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Improving clay soils

I have horrible clay soil in my garden that always seems to be soggy. How can I improve the drainage of this soil?


Clay soils can be improved by adding organic matter, such as manures and compost, and calcium in the form of gypsum or calcium sulphate.

There is a simple test you can carry out to ascertain whether you need to add calcium to your soil or not.

Put about 2 cm of soil in a large jar, fill it with water, screw on the lid and shake thoroughly. If the water clears within half an hour you will not need to apply any calcium. If it takes one to two hours for the water to clear, apply about 50 g of calcium per metre squared to your soil to improve drainage and structure. If the water has still not cleared after several hours, add about 200 g per metre squared to your soil, digging it in at least 30 cm deep. Repeat this process every four weeks until new tests show soil improvement.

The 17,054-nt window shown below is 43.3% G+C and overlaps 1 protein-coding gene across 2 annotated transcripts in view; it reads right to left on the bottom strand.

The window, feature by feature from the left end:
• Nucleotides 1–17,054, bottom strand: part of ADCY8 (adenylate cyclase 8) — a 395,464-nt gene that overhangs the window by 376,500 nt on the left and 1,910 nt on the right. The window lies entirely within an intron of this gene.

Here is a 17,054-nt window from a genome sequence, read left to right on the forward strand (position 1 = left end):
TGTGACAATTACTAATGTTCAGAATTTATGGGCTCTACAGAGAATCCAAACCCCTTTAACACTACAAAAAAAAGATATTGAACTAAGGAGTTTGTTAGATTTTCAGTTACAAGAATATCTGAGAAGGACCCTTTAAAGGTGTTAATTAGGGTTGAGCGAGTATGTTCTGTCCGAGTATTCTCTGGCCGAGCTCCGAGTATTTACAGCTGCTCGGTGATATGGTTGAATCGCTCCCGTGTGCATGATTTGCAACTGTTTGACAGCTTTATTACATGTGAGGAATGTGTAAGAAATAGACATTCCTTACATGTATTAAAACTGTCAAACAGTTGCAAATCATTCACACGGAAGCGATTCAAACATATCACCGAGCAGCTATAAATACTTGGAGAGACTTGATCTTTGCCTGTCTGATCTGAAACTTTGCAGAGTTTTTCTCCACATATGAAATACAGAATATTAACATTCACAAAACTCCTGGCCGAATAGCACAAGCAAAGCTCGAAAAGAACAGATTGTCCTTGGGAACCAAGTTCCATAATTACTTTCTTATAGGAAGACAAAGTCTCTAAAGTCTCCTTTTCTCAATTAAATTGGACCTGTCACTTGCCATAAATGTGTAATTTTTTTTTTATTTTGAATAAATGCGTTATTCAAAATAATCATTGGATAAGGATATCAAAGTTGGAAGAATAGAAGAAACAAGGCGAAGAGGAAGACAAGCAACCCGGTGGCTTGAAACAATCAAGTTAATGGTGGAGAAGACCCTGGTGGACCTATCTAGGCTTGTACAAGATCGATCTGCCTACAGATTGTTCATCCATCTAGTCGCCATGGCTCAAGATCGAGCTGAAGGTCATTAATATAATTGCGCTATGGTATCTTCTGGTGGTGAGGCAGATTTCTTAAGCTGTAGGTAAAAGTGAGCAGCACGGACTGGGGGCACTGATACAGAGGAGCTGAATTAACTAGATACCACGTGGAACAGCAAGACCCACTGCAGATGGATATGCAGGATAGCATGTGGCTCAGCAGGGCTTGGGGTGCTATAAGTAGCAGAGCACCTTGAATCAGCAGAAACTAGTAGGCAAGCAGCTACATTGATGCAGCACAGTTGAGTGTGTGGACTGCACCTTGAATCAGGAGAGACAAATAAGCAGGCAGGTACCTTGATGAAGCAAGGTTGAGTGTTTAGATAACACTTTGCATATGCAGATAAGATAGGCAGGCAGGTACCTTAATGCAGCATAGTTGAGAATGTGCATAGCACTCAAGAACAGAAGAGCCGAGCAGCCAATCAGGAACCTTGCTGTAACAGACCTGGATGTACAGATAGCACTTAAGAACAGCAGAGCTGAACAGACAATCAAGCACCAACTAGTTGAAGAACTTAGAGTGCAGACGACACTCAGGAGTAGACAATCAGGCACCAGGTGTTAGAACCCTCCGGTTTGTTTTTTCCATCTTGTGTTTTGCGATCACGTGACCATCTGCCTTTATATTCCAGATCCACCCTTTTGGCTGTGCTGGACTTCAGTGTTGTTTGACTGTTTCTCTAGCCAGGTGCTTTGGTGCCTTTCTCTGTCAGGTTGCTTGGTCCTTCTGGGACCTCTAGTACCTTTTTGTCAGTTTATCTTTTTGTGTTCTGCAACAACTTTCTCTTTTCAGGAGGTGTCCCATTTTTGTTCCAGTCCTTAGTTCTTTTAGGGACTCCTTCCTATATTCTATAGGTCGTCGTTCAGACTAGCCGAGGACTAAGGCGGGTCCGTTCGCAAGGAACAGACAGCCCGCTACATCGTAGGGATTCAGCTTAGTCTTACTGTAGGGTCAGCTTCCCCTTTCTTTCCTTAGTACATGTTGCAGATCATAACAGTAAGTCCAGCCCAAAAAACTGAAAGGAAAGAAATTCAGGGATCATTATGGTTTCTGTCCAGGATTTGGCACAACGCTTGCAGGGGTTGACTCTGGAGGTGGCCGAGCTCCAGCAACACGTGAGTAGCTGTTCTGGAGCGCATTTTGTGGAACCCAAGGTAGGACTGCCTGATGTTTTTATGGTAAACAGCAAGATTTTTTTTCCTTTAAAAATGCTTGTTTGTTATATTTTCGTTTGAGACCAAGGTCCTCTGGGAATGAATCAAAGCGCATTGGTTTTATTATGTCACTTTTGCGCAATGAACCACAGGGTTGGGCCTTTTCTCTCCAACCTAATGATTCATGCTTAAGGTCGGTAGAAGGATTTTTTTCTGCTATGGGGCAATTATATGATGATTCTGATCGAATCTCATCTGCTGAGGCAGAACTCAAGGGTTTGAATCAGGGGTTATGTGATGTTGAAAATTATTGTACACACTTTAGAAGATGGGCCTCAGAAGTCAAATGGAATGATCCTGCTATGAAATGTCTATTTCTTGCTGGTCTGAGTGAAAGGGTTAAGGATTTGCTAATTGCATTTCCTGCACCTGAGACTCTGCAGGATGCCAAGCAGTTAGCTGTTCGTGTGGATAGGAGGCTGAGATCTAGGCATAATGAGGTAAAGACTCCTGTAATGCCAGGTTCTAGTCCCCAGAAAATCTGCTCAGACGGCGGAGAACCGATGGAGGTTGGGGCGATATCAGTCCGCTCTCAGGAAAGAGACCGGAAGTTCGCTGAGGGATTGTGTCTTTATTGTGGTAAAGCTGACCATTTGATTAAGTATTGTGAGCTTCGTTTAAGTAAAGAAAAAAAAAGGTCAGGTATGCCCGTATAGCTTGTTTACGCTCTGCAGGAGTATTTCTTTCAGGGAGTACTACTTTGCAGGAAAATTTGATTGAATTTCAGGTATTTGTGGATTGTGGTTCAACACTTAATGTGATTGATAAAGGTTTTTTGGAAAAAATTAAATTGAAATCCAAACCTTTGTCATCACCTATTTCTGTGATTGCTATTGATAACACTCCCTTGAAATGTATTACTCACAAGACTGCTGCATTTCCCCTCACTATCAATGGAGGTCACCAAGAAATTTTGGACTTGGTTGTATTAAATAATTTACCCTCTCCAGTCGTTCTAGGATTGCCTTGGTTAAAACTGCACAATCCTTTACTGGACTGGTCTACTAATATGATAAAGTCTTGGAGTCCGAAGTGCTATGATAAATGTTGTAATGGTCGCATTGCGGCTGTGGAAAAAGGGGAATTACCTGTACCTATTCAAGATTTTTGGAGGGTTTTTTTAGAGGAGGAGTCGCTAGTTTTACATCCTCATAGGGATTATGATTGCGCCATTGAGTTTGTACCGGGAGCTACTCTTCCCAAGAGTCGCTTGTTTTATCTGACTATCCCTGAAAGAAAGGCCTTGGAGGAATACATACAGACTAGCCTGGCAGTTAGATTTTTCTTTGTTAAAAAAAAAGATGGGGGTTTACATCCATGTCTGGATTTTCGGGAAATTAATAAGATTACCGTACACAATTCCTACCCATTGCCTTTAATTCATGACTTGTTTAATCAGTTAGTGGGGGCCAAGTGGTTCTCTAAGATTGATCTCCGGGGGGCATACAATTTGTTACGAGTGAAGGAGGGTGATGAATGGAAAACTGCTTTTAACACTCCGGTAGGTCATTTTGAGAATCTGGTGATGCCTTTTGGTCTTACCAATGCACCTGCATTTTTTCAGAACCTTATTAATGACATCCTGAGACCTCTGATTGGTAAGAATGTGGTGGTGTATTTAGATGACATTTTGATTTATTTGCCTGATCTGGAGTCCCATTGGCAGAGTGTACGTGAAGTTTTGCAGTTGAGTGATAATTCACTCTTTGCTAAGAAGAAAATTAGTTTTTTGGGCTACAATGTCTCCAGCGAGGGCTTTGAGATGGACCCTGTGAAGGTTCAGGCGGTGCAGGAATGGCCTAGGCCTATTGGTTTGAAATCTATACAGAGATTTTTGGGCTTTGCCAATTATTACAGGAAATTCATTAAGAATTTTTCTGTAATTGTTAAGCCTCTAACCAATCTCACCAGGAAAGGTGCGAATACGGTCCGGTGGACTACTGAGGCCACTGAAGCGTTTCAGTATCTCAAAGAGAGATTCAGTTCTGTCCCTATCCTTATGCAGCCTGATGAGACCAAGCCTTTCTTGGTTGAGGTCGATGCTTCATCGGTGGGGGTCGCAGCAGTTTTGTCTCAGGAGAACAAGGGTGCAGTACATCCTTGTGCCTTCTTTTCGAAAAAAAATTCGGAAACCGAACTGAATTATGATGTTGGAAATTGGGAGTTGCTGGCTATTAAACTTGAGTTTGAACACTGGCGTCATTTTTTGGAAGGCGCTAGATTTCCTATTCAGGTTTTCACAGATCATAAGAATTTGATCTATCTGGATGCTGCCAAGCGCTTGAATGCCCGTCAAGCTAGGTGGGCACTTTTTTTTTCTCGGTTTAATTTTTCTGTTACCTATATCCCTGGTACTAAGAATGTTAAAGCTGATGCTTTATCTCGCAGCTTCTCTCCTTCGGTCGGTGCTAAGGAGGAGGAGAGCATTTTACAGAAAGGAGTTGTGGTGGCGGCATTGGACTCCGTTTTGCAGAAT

Spent mushroom compost is an excellent mulch for clay soils because it is high in calcium. As mushroom compost can be very alkaline, however, avoid applying to alkaline soils or where phosphorus-sensitive plants, such as proteas, banksias and grevilleas, are planted.

UnitecAdvice by Dr Dan Blanchon from Unitec's Diploma in Sustainable Horticulture and Bachelor of Resource Management.

Reproduced with permission from NZOOM Home and Garden content,
from the previous website of  TVNZ News

The views expressed here are not necessarily those of the RNZIH

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Last updated: June 27, 2005